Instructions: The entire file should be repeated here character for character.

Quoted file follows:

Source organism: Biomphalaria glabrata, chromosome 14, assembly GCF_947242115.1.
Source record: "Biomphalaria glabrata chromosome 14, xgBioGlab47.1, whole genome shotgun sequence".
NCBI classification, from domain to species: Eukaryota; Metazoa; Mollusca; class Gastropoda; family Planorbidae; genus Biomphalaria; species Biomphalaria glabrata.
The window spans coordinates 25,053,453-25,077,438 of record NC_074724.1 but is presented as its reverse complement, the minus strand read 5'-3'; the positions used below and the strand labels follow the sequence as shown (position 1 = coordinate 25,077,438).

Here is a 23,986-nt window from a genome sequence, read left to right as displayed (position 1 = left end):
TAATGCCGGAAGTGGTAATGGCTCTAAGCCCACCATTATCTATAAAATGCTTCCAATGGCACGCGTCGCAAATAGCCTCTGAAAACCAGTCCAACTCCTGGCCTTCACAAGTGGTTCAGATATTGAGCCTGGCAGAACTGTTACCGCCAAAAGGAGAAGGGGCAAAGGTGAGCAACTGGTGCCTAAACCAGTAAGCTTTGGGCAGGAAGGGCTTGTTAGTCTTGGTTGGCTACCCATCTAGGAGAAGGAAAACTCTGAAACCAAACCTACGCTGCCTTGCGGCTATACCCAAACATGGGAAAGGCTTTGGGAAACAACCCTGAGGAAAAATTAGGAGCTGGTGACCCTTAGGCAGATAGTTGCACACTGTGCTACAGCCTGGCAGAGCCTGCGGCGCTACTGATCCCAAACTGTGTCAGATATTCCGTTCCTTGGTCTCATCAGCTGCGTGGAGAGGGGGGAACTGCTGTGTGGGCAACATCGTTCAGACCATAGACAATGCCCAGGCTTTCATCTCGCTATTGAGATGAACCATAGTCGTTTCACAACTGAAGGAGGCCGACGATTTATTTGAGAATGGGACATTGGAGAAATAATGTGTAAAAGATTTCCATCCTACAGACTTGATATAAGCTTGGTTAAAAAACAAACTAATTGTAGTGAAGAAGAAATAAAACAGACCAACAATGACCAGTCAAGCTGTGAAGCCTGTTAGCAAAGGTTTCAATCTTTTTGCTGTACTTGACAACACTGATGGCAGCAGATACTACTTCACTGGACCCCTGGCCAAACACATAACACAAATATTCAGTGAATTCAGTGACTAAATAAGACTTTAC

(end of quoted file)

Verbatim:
Source organism: Biomphalaria glabrata, chromosome 14, assembly GCF_947242115.1.
Source record: "Biomphalaria glabrata chromosome 14, xgBioGlab47.1, whole genome shotgun sequence".
NCBI classification, from domain to species: Eukaryota; Metazoa; Mollusca; class Gastropoda; family Planorbidae; genus Biomphalaria; species Biomphalaria glabrata.
The window spans coordinates 25,053,453-25,077,438 of record NC_074724.1 but is presented as its reverse complement, the minus strand read 5'-3'; the positions used below and the strand labels follow the sequence as shown (position 1 = coordinate 25,077,438).

Here is a 23,986-nt window from a genome sequence, read left to right as displayed (position 1 = left end):
TAATGCCGGAAGTGGTAATGGCTCTAAGCCCACCATTATCTATAAAATGCTTCCAATGGCACGCGTCGCAAATAGCCTCTGAAAACCAGTCCAACTCCTGGCCTTCACAAGTGGTTCAGATATTGAGCCTGGCAGAACTGTTACCGCCAAAAGGAGAAGGGGCAAAGGTGAGCAACTGGTGCCTAAACCAGTAAGCTTTGGGCAGGAAGGGCTTGTTAGTCTTGGTTGGCTACCCATCTAGGAGAAGGAAAACTCTGAAACCAAACCTACGCTGCCTTGCGGCTATACCCAAACATGGGAAAGGCTTTGGGAAACAACCCTGAGGAAAAATTAGGAGCTGGTGACCCTTAGGCAGATAGTTGCACACTGTGCTACAGCCTGGCAGAGCCTGCGGCGCTACTGATCCCAAACTGTGTCAGATATTCCGTTCCTTGGTCTCATCAGCTGCGTGGAGAGGGGGGAACTGCTGTGTGGGCAACATCGTTCAGACCATAGACAATGCCCAGGCTTTCATCTCGCTATTGAGATGAACCATAGTCGTTTCACAACTGAAGGAGGCCGACGATTTATTTGAGAATGGGACATTGGAGAAATAATGTGTAAAAGATTTCCATCCTACAGACTTGATATAAGCTTGGTTAAAAAACAAACTAATTGTAGTGAAGAAGAAATAAAACAGACCAACAATGACCAGTCAAGCTGTGAAGCCTGTTAGCAAAGGTTTCAATCTTTTTGCTGTACTTGACAACACTGATGGCAGCAGATACTACTTCACTGGACCCCTGGCCAAACACATAACACAAATATTCAGTGAATTCAGTGACTAAATAAGACTTTAC